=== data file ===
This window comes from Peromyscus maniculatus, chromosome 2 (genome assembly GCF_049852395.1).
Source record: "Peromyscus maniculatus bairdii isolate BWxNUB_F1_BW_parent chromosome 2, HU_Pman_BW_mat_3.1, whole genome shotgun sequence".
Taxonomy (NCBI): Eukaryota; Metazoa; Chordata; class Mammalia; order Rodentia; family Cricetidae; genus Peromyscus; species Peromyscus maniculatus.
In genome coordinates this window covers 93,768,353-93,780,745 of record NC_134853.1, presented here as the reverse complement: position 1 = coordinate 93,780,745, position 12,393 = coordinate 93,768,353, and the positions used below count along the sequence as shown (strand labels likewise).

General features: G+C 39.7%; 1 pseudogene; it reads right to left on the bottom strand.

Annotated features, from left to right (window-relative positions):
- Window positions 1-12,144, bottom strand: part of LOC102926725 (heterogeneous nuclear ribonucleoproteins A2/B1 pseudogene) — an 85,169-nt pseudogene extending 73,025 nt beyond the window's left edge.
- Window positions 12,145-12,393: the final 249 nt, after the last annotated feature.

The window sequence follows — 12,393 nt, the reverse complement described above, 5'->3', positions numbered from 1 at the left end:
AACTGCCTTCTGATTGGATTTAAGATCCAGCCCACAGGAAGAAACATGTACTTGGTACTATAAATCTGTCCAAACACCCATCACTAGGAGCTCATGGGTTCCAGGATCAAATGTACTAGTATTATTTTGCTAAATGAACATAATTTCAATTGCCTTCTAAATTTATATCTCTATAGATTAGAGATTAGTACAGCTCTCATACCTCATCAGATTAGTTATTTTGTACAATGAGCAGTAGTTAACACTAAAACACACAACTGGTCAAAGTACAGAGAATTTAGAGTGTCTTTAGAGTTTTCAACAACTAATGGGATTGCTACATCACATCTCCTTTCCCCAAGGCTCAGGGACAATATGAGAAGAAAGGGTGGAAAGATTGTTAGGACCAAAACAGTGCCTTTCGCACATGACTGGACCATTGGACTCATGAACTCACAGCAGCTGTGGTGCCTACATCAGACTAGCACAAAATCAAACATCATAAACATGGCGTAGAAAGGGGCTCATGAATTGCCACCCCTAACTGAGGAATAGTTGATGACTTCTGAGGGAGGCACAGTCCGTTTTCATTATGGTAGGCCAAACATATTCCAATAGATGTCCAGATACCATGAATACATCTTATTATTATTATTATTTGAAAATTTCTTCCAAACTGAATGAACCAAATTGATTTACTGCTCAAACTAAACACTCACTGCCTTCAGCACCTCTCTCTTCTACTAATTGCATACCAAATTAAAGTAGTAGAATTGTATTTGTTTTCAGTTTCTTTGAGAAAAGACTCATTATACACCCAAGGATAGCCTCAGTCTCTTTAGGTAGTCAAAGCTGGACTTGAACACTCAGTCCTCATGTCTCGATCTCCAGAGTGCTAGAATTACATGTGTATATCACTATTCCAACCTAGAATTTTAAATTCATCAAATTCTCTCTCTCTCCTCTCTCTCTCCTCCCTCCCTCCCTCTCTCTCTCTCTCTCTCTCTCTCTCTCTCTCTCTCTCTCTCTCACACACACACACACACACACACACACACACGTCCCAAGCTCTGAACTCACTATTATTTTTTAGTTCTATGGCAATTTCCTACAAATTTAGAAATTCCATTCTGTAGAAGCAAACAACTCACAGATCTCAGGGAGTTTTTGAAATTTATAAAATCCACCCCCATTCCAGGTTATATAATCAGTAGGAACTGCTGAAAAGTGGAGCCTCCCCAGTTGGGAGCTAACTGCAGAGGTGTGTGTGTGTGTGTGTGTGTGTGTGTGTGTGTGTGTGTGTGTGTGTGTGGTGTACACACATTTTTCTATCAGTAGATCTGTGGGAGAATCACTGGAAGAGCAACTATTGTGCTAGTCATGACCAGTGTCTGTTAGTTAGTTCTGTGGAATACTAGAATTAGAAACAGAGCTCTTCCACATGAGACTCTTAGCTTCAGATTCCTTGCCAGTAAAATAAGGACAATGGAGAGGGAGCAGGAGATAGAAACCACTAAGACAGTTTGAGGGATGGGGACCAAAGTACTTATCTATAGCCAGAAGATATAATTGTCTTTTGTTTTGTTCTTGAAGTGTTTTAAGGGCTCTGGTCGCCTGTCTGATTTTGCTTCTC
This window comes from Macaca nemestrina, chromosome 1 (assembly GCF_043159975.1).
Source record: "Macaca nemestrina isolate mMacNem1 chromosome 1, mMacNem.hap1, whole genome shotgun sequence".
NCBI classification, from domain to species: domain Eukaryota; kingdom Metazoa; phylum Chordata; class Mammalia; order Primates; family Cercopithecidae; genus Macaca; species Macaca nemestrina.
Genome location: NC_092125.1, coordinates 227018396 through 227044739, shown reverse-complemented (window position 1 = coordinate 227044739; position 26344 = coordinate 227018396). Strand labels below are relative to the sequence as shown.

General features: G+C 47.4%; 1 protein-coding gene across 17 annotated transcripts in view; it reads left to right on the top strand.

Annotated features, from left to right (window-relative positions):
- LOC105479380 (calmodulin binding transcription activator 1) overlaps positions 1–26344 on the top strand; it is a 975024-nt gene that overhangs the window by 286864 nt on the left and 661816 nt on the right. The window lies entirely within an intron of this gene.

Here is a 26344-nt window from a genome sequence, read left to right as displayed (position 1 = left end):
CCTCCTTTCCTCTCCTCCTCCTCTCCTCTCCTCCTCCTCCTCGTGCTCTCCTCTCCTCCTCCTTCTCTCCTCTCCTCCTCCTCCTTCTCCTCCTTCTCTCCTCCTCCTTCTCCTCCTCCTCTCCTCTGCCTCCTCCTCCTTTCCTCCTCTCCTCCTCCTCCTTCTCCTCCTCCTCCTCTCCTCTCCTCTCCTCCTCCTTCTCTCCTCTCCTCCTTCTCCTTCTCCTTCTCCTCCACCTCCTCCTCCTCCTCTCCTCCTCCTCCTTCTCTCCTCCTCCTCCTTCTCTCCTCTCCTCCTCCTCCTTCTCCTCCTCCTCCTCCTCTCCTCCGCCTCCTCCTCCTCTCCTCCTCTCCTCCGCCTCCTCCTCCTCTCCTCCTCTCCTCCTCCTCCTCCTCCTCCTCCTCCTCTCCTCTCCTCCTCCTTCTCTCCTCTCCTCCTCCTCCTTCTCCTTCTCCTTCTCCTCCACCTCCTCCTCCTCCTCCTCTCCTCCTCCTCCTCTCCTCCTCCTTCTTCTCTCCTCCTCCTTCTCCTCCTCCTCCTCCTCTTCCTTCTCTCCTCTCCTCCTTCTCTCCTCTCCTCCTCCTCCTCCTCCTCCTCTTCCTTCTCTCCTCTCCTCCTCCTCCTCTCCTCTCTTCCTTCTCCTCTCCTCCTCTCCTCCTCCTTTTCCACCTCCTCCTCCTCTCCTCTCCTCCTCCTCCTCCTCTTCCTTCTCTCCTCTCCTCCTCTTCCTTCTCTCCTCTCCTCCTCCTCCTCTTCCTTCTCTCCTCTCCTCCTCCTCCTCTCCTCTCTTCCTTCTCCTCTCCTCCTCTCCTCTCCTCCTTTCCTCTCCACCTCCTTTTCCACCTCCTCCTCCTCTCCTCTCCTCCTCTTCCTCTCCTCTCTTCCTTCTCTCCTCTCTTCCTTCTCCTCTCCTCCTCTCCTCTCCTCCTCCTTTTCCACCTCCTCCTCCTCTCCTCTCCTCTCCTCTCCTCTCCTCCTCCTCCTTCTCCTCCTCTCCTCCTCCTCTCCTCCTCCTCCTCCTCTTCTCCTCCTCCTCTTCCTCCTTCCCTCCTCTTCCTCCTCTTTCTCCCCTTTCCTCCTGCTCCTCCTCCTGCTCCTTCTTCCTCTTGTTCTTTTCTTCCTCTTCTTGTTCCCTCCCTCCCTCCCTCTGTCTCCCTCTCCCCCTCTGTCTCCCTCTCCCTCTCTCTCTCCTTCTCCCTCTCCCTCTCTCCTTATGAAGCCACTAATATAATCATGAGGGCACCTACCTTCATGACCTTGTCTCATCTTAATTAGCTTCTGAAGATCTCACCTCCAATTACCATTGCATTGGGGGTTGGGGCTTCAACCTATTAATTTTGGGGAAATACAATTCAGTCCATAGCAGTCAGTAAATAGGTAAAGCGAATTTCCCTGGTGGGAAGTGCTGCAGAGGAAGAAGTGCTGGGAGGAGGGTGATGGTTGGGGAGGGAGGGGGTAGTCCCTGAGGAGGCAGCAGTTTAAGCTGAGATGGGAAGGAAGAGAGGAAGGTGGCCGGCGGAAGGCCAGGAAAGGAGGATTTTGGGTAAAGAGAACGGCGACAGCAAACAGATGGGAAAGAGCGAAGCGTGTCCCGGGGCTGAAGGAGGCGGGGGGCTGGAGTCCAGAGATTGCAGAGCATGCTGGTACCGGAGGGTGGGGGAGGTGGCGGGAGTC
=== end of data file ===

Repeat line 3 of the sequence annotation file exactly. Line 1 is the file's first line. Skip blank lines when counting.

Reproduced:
Taxonomy (NCBI): Eukaryota; Metazoa; Chordata; class Mammalia; order Rodentia; family Cricetidae; genus Peromyscus; species Peromyscus maniculatus.